I met Dan about six years ago when he was more of a hip hop artist than folksy/indie/something/talk music artist. I was introduced to him through this cat in Nashville named KC Jones. KC said to me, “You gotta hear the Listener. He’s a white dude from Arkansas that raps.” That introduction was enough to pique my interest.
The first song I heard was Train Song (mp3 download). ”It’s my habits that make my fingers weak…” Listen closely to the story. Pretty amazing.
It’s been interesting to watch him change. To watch him find who he is. To start at one place and end up somewhere else and to see he’s not “there” yet. Dan has always been Dan, yet with each new part of his project he is becoming more true to his core. He’s walking through the shit of life and stripping off the non essentials and building back from there. It’s really an amazing process to watch from the outside.
I need to sit down with him sometime and see what it’s like from his perspective because I know for a fact it will be much different than my perspective. Maybe I’m wrong about how I see Dan. Maybe Dan is wrong about how he sees himself. Sometimes people on the outside see the real you. The “you” you can’t see. And sometimes people from the outside have the wrong idea about who you are. Hmmmm. This reminds me of something Meg is working on but that’s not for this post. (Dan, next time you’re back in Atlanta let’s talk it out)
If you listen to his older music you can hear the framework of his newer work. Meaning, you can look back and see the progression but you never see it when you are moving forward. The same thing goes for photography. It’s called personal style and it takes years to develop and you can’t really see your style until you have some years under your belt and can look back.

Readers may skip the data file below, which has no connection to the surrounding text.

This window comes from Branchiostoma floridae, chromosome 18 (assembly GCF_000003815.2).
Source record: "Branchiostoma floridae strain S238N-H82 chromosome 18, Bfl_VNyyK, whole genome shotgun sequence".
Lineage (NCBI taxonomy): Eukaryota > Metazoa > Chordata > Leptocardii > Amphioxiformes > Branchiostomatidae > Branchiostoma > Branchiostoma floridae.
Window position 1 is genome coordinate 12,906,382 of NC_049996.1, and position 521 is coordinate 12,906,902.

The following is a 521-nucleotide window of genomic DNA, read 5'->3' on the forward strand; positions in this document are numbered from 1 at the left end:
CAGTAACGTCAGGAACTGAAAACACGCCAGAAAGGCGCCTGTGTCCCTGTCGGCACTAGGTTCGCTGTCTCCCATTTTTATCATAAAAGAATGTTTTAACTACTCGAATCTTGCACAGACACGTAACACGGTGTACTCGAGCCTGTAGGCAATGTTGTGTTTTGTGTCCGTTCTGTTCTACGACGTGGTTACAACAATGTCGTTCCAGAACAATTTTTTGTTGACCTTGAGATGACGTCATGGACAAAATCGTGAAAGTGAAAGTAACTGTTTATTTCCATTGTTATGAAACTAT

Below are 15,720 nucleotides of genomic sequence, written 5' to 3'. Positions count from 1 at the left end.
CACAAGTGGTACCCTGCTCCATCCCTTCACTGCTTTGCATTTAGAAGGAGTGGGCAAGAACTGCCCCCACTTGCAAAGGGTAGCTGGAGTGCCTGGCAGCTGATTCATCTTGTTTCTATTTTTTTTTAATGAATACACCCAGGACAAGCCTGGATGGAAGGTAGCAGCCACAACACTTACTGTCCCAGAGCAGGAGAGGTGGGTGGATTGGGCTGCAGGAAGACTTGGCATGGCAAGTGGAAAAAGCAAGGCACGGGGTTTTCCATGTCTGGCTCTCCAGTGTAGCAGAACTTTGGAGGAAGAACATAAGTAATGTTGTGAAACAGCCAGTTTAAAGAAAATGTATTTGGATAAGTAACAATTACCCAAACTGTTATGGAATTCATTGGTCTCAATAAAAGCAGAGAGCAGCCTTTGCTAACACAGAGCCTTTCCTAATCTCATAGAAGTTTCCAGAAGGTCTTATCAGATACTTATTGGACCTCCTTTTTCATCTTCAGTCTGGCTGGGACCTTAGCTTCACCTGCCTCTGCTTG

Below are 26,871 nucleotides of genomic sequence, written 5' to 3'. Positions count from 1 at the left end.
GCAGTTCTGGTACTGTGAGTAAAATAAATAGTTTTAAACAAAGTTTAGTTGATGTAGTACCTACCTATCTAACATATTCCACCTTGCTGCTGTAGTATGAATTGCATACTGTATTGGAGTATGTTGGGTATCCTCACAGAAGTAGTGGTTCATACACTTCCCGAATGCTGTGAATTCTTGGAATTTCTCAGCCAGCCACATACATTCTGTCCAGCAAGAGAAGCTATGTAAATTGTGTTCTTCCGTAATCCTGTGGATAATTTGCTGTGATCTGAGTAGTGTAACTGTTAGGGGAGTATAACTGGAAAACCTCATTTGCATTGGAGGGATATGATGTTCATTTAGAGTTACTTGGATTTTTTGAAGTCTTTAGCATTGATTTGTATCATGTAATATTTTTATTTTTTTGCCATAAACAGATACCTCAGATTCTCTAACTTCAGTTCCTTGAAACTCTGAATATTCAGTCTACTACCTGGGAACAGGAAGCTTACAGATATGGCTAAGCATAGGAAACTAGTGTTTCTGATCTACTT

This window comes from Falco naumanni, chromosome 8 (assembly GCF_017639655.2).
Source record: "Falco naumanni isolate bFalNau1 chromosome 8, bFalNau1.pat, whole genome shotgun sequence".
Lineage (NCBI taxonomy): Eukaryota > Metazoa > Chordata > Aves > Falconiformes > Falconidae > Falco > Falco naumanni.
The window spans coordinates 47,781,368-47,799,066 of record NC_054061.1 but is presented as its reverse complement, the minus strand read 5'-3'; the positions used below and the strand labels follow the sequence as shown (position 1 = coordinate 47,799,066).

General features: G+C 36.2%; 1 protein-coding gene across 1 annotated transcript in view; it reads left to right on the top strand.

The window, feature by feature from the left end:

Dan is a huge source of inspiration for me. That inspiration doesn’t change how I look through my viewfinder but it changes how I look through the eye in my brain if that makes any sense at all… Which it doesn’t. I went to public school so trying to flowchart how inspiration works for me is a bit difficult. My brain eyes connect to my face eyes which connect to my viewfinder so maybe he does inspire how I see the world. How “inspiration” like this works for me is the music gets in my head. I listen to the stories in the lyrics. I connect the dots from the songs to the dots of my own life and those thoughts sort of lead me down a path of more thoughts that eventually lead to actions with my camera and with my business. Inspiration for me isn’t seeing one person do something and then I go do something similar to that. I think that’s more like plagiarism than inspiration.
Dan’s magic really comes through his show. He’s brave. He’s full on. He doesn’t hold back. He doesn’t care what he looks like. He just lets the f#ck go and pours it all out. I’ve seen him perform to a packed venue and to 8 people in a living room and he brings everything he has to the stage with every performance.
You can find his new album here. Be sure to give “Wooden Heart” a listen. Buy a copy and support an artist. Don’t you want someone to give you some support in your endeavors? Pay it forward.
You can stream his new album. Sorry iPhone/iPad users. These are flash embeds.
This is his last album. It’s called “Return To Struggleville” and it’s about a traveling knife salesman and it’s brilliant.
His songs are stories. They are pulled out of his head and out of his experience. He’s living his story. Are you? Are you aware that you’re walking out your story? Are you keeping your eyes far out ahead and busting your ass to get there or are you sitting around on said ass looking backwards? How’s that working for you? I saw a great quote on Twitter yesterday…
“Don’t ask God to guide your footsteps if you aren’t willing to move your feet.”